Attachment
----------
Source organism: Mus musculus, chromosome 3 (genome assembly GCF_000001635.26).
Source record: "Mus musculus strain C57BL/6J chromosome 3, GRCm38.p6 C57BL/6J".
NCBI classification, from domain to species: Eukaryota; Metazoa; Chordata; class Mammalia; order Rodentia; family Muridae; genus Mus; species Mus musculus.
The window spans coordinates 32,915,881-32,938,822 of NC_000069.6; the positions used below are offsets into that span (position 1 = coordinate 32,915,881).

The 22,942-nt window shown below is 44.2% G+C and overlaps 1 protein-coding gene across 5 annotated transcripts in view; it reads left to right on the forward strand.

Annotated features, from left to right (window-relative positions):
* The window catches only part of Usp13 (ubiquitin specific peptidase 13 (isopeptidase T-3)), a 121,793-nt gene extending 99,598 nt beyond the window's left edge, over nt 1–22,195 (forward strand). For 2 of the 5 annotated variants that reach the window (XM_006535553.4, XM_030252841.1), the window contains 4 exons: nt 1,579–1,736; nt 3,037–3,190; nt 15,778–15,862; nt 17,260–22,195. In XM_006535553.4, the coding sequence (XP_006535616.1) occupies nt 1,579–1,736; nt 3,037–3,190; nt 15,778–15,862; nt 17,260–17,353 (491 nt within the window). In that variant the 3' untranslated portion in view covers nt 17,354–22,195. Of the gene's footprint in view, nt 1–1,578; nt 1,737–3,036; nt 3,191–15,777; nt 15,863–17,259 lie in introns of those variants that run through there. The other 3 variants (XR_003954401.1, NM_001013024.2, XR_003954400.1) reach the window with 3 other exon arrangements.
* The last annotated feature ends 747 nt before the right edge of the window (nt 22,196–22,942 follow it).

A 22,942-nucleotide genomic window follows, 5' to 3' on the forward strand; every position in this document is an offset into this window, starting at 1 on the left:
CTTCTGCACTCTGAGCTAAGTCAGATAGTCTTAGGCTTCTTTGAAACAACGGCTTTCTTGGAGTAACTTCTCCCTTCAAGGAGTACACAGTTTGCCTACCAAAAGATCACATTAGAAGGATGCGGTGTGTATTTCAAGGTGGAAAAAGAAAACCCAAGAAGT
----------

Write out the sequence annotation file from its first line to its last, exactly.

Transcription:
Source organism: Mus musculus, chromosome 3 (genome assembly GCF_000001635.26).
Source record: "Mus musculus strain C57BL/6J chromosome 3, GRCm38.p6 C57BL/6J".
NCBI classification, from domain to species: Eukaryota; Metazoa; Chordata; class Mammalia; order Rodentia; family Muridae; genus Mus; species Mus musculus.
The window spans coordinates 32,915,881-32,938,822 of NC_000069.6; the positions used below are offsets into that span (position 1 = coordinate 32,915,881).

The 22,942-nt window shown below is 44.2% G+C and overlaps 1 protein-coding gene across 5 annotated transcripts in view; it reads left to right on the forward strand.

Annotated features, from left to right (window-relative positions):
* The window catches only part of Usp13 (ubiquitin specific peptidase 13 (isopeptidase T-3)), a 121,793-nt gene extending 99,598 nt beyond the window's left edge, over nt 1–22,195 (forward strand). For 2 of the 5 annotated variants that reach the window (XM_006535553.4, XM_030252841.1), the window contains 4 exons: nt 1,579–1,736; nt 3,037–3,190; nt 15,778–15,862; nt 17,260–22,195. In XM_006535553.4, the coding sequence (XP_006535616.1) occupies nt 1,579–1,736; nt 3,037–3,190; nt 15,778–15,862; nt 17,260–17,353 (491 nt within the window). In that variant the 3' untranslated portion in view covers nt 17,354–22,195. Of the gene's footprint in view, nt 1–1,578; nt 1,737–3,036; nt 3,191–15,777; nt 15,863–17,259 lie in introns of those variants that run through there. The other 3 variants (XR_003954401.1, NM_001013024.2, XR_003954400.1) reach the window with 3 other exon arrangements.
* The last annotated feature ends 747 nt before the right edge of the window (nt 22,196–22,942 follow it).

A 22,942-nucleotide genomic window follows, 5' to 3' on the forward strand; every position in this document is an offset into this window, starting at 1 on the left:
CTTCTGCACTCTGAGCTAAGTCAGATAGTCTTAGGCTTCTTTGAAACAACGGCTTTCTTGGAGTAACTTCTCCCTTCAAGGAGTACACAGTTTGCCTACCAAAAGATCACATTAGAAGGATGCGGTGTGTATTTCAAGGTGGAAAAAGAAAACCCAAGAAGT